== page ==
Tuesday, September 20, 2005

Automatic Writing

There's this weird idea that if you just churn out words onto a page as fast as you think them, you'll come up with something more authentic than a work that has been considered and revised over time. That idea has been responsible for a deluge of crap poems.

Raymond Queneau wrote:

A very wrong idea that is going the rounds at the moment is the equivalence that has been established between inspiration, exploration of the subconscious, and liberation, between chance, automatism, and freedom.
Now this sort of inspiration, which consists in blindly obeying every impulse, is in fact slavery.
The classical author who wrote his tragedy observing a certain number of rules is freer than the poet who writes down whatever comes into his head and is slave to other rules of which he knows nothing.

I'm with Queneau on this.
I am always amazed that people who champion automatic writing seem to feel they are doing something radical and declare that those who write with a nod to tradition are reactionaries.
In fact, the opposite is true. A splurge of emotions with random linebreaks is more common than any other kind of poetry and it's all crap. None of it will be remembered, which is the only good thing to come of it.

Somebody suggested in a poetry website thread the other day that there was "no such thing as bad poetry" and that if I called anything bad, that was only my subjective opinion. Of course, it is my opinion that bad poetry exists, and it exists in massive quantity. And we must believe in it, if only so that we can call some other stuff good.

7 comments:

Heather O'Neill said...

Rob said:

>There's this weird idea that if you just churn out words onto a page as fast as you think them, you'll come up with something more authentic than a work that has been considered and revised over time. That idea has been responsible for a deluge of crap >poems.

I tend to agree with you. One possible exception might be to use automatic writing as a subconscious/semi-conscious brainstorming session to come up with a few kernels for future poems.

The process of automatic writing seems to be somewhat like losing your inhibitions when drinking alcohol. After writing a few lines your hand takes over as you hear the words in your mind. Mostly, the words mean nothing, but sometimes they do, or they spark a memory that you might want to write about.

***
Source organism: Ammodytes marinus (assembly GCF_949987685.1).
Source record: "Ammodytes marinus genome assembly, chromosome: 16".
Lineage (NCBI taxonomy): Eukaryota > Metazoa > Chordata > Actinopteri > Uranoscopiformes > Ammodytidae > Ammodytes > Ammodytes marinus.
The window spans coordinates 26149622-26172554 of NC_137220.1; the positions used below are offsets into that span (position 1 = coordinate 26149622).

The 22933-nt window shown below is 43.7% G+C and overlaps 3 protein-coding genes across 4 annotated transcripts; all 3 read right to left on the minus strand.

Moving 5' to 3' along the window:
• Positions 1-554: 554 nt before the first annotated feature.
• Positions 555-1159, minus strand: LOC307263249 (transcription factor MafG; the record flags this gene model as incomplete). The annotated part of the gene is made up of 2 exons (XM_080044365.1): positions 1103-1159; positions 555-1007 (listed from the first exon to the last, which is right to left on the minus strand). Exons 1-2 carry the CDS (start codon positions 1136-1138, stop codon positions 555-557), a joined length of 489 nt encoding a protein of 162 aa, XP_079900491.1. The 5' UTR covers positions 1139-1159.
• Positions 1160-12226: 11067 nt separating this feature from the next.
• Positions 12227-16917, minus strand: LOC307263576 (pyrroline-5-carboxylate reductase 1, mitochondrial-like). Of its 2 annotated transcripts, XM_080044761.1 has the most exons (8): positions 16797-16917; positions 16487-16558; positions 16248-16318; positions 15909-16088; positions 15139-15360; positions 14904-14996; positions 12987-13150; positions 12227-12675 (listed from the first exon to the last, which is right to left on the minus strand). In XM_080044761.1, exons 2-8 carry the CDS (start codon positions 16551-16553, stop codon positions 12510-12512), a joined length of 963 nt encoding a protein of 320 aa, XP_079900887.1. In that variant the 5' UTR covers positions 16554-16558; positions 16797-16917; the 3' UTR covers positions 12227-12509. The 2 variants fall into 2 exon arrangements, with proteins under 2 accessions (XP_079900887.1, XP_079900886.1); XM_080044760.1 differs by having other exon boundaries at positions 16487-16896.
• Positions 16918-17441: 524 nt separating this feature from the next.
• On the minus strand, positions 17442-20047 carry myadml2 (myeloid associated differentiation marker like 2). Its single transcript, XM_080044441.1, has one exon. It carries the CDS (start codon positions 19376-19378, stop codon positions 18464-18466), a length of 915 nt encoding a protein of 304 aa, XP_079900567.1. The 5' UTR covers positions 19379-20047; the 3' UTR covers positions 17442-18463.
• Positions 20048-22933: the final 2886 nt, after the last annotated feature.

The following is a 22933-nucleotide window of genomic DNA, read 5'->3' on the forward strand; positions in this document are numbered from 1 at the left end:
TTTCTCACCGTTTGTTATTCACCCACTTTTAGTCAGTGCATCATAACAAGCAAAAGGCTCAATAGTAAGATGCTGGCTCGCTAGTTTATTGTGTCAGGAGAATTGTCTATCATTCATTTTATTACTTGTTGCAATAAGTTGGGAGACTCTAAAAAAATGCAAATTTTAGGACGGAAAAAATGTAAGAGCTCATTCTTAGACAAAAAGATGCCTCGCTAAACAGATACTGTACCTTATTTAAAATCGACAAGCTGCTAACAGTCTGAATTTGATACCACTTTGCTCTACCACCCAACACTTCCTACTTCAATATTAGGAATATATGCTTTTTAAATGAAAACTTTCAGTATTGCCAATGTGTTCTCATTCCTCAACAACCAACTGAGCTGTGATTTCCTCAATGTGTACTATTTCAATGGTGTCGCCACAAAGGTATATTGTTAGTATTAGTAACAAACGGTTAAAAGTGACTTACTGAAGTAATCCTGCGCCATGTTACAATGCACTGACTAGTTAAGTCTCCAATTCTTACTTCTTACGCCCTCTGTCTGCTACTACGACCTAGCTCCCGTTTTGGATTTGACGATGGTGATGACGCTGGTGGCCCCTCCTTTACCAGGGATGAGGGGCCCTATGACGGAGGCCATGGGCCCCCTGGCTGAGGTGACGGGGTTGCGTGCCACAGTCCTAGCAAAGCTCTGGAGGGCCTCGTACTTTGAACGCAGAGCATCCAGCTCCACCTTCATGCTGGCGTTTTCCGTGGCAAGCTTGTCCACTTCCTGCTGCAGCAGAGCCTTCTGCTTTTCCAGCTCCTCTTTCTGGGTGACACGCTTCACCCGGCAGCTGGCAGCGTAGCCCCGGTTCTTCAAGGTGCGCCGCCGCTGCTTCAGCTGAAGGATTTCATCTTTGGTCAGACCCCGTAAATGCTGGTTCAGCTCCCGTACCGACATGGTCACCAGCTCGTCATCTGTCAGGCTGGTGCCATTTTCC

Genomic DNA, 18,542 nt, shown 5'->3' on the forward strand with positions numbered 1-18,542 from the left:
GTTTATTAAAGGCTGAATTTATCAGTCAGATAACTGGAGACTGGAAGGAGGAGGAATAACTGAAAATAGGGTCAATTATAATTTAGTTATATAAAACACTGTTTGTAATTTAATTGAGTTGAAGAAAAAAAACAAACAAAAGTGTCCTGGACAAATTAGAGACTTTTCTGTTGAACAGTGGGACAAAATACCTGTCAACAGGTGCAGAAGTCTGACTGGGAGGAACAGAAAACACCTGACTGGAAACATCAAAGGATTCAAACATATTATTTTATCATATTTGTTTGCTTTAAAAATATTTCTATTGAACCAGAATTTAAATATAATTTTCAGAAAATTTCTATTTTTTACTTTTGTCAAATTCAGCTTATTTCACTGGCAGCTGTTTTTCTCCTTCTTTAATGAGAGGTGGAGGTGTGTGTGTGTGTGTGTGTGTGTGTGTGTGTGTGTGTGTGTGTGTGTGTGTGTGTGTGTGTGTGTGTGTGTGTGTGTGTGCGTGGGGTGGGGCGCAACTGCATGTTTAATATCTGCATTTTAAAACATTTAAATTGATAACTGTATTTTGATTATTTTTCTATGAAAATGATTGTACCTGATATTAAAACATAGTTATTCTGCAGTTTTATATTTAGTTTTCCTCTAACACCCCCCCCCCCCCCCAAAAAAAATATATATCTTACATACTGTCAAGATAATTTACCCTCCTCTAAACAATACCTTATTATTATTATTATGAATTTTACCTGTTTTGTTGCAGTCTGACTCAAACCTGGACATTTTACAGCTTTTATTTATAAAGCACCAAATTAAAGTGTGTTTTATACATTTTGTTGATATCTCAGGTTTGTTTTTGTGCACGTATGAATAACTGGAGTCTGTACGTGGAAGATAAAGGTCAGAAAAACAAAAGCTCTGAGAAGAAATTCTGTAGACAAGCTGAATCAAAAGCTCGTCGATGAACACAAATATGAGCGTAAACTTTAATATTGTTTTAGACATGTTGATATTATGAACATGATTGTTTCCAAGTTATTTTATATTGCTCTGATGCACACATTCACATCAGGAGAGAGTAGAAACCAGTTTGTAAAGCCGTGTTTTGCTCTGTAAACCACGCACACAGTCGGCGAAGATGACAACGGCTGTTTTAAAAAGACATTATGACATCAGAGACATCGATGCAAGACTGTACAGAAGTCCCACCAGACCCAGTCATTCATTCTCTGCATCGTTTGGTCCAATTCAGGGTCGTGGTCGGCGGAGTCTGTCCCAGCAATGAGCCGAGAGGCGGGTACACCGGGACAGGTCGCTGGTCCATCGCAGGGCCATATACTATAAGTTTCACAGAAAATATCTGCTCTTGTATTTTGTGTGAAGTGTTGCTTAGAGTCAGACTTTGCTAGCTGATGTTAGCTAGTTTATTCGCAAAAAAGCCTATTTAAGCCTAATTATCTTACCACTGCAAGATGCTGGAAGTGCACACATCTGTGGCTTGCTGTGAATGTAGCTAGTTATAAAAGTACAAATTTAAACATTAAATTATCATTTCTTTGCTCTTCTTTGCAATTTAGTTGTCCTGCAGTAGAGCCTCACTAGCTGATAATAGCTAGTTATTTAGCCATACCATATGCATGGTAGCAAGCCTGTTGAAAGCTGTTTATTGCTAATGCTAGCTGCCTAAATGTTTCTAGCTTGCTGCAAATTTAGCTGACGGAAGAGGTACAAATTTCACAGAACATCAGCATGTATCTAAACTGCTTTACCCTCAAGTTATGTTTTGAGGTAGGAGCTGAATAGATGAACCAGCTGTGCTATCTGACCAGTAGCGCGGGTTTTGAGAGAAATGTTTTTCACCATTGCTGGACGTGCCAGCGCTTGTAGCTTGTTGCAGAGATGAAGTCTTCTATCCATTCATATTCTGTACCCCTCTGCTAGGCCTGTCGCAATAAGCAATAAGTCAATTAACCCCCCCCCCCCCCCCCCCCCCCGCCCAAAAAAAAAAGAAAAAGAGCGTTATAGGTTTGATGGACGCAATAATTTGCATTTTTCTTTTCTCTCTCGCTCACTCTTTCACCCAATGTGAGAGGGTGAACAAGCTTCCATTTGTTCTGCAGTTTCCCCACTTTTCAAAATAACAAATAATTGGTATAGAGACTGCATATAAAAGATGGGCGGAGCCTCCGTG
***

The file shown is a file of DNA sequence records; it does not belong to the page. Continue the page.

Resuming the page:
Thinking the end product of automatic writing as being polished and perfect is almost laughable. (I don't even think most 'divinely inspired' works came packaged that way. Lead me to truth if I'm wrong. For some reason I have Coleridge in my head. But, I'm thinking automatic writing is different than substance-inhanced writing.)

A.W. is a tool, but shouldn't be taken for a finished, polished poem.

Heather O'Neill said...

enhanced,rather.

Rob Mackenzie said...

I can see benefits in automatic writing as an exercise or brainstormer. As long as the poet then closes the notebook and never shows it to anyone else.

So yes, I agree with you, Heather.

Coleridge may have written Kubla Khan while under the influence of laudanum, but I read somewhere that he took the drug for medical reasons, just as many other people did at the time. So he wasn't really abusing drugs in our modern sense.

But I bet he gave it a few revisions before showing it to anyone, even if he claimed otherwise.

Heather O'Neill said...

>But I bet he gave it a few revisions before showing it to anyone, even if he claimed otherwise.<

I think so, too.

I knew I'd read his words on the poem. He said he wrote the poem 'eagerly and instantly'. Maybe he did some tweaking here and there, maybe not. What mystery!

Here's the link:

http://etext.lib.virginia.edu/stc/Coleridge/poems/notes.html#KublaKhan

Hopefully, that works.

Heather O'Neill said...

Oops. I misread Coleridge's words. If I'd read more carefully I would have realized:

"that though he still retained some vague and dim recollection of the general purport of the vision, yet, with the exception of some eight or ten scattered lines and images, all the rest had passed away like the images on the surface of a stream into which a stone has been cast, but, alas! without the after restoration of the latter!"

Sorry for cluttering.

Rob Mackenzie said...

Thanks for that link, Heather. It didn't work, but I got to it anyway. Interesting.

Anonymous said...

Yeats was a BIG fan of it. He believed that automatic writing channelled the spirits he believed came visiting. Major spiritualist, was William Butler Yeats.